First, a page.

Late summer casting news

Vivienne Acheampong, Adelayo Adedayo, Ray Emmet Brown, Ernest Kingsley Jnr, Tamara Lawrance, Rudolphe Mdlongwa, Mark Monero and Cecilia Noble have been cast in the UK premiere of Is God Is written by Aleshea Harris and directed by Royal Court Associate Director Ola Ince. 

Is God Is by Aleshea Harris will run in the Royal Court Jerwood Theatre Downstairs from Friday 10 September 2021 – Saturday 23 October 2021 with press night on Thursday 16 September 2021, 7.30pm.

With set design by Chloe Lamford, costume design by Natalie Pryce, lighting design by Simisola Lucia Majekodumni, composition by Renell Shaw, sound design by Max Perryment, movement direction from Imogen Knight, choreography by Jordan ‘JFunk’ Franklin and special effects design by Susanna Peretz. The associate designer is Shankho Chaudhuri, the assistant director is Leian John-Baptiste, the dialect coach is Dawn-Elin Fraser and the fight director is Philip D’Orléans. Continue reading “Late summer casting news”

TV Review: Jonathan Creek, Series 1

I turn to a rewatch of Jonathan Creek to get me through Week 2 of Lockdown #2 and enjoy the freshness of the first series

“No one could have killed your husband and then left this room”

Starting in 1997 and memorably co-opting Saint-Saëns’ renowned ‘Danse Macabre’ for its theme tune, mystery crime thriller Jonathan Creek occupies a happy place in my TV memories, so I was a little hesitant at first in case it didn’t match up to how I remembered.

From cracking seemingly impenetrable alibis, to working out how to escape a nuclear bunker, to locked room mysteries of all sorts, it turns out David Renwick’s writing holds up rather well. The plotting is sufficiently twisty that it is nigh on impossible to figure out who and certainly howdunnit and I remembered none of the important details so it was like watching it anew. Continue reading “TV Review: Jonathan Creek, Series 1”

2018 BroadwayWorld UK Awards Shortlist

Best Actor in a New Production of a Musical
Alex Wadham, The Full Monty: The Musical, Old Joint Stock Theatre, Birmingham
Giles Terera, Hamilton, Victoria Palace Theatre
Jamal Kane Crawford, Fame, UK Tour
Jamie Muscato, Heathers The Musical, The Other Palace/Theatre Royal Haymarket
Louis Maskell, The Grinning Man, Trafalgar Studios
Marc Antolin, Little Shop of Horrors, Regent’s Park Open Air Theatre

Best Actor in a New Production of a Play
Aidan Turner, The Lieutenant of Inishmore, Noël Coward Theatre
Ben Batt, The York Realist, Donmar Warehouse/Crucible Theatre, Sheffield
Ian McKellen, King Lear, Chichester Festival Theatre
Matthew Tennyson, A Monster Calls, Old Vic
Reed Birney, The Humans, Hampstead Theatre
Tyrone Huntley, Homos, Or Everyone in America, Finborough Theatre Continue reading “2018 BroadwayWorld UK Awards Shortlist”

Review: Oslo, National Theatre

“The Americans cannot stand it when others take the lead”

What does it take to get peace in the Middle East? Some determined Norwegians and a plate or two of tasty waffles apparently… At a leisurely three hours in length and set around the Oslo Peace Accords, JT Rogers’ Oslo might not on the face of it seem like theatrical gold but it won a Tony on Broadway and such was the confidence in this production that a West End run was booked in to follow its short engagement at the National before a ticket had even been sold.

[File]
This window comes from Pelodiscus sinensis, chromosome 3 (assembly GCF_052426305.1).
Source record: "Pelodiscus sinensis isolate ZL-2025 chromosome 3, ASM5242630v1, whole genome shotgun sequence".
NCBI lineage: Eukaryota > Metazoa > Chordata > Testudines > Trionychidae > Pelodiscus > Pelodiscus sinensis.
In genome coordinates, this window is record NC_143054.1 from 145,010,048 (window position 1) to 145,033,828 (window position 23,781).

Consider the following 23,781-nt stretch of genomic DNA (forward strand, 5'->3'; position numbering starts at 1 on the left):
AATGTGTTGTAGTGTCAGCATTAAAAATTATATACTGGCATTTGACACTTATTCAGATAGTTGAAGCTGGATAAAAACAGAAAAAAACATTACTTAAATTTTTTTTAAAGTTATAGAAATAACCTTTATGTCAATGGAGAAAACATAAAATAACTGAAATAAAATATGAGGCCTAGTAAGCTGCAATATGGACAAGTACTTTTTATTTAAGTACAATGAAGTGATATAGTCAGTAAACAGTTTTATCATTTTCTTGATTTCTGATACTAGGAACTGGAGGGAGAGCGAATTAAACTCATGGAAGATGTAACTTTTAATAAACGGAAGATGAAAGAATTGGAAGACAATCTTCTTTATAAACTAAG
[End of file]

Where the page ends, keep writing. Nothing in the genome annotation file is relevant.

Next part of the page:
And it is a confidence that has paid off handsomely. Bartlett Sher’s direction has an epic sweep to its depiction of world affairs but Rogers’ writing shines through its focus on the intimate detail, on the personal struggle, sacrifice and success of the individuals who managed to break the Israeli-Palestinian deadlock and work towards the unimaginable – a lasting peace. History has shown us the reality of that, something acknowledged in a coda here, but it is still thrilling to watch. Continue reading “Review: Oslo, National Theatre”

Review: Persuasion, Royal Exchange

“We cannot all live in a fairytale”

 
I’ve been looking forward to Jeff James’ reinterpretation of Jane Austen’s Persuasion ever since it was announced, James having worked with Ivo van Hove as an associate director and the evidence of his work that I’ve seen thus far (in La Musica) really impressing. The influence from the Belgian master is palpable but it is manifesting itself in fascinating ways, interrogating notions of adaptation and theatrical experience in ways that we too rarely see in the UK.

You see it in the ways that he uses the relatively inflexible space of the Royal Exchange (IMHO van Hove rarely gets the credit he deserves for the way in which he reinvents theatrical space) and the way he positions his actors, saying so much about relationships and their dynamics without a word. And Alex Lowde’s supremely contemporary design boldly situates this Regency drama in the here and now, shifting even within itself in showing us Anne Elliot’s world. Continue reading “Review: Persuasion, Royal Exchange”

Casting news for Persuasion and Anatomy of a Suicide

 
I’ve already written of my excitement for the forthcoming Persuasion  and the announcement of the cast hasn’t lessened the thrill at all. Lara Rossi takes on the role of Austen’s heroine Anne alongside Samuel Edward-Cook as Captain Wentworth. The cast is completed by Geraldine Alexander, Antony Bunsee, Helen Cripps, Cassie Layton, Caroline Moroney, Dorian Simpson and Arthur Wilson.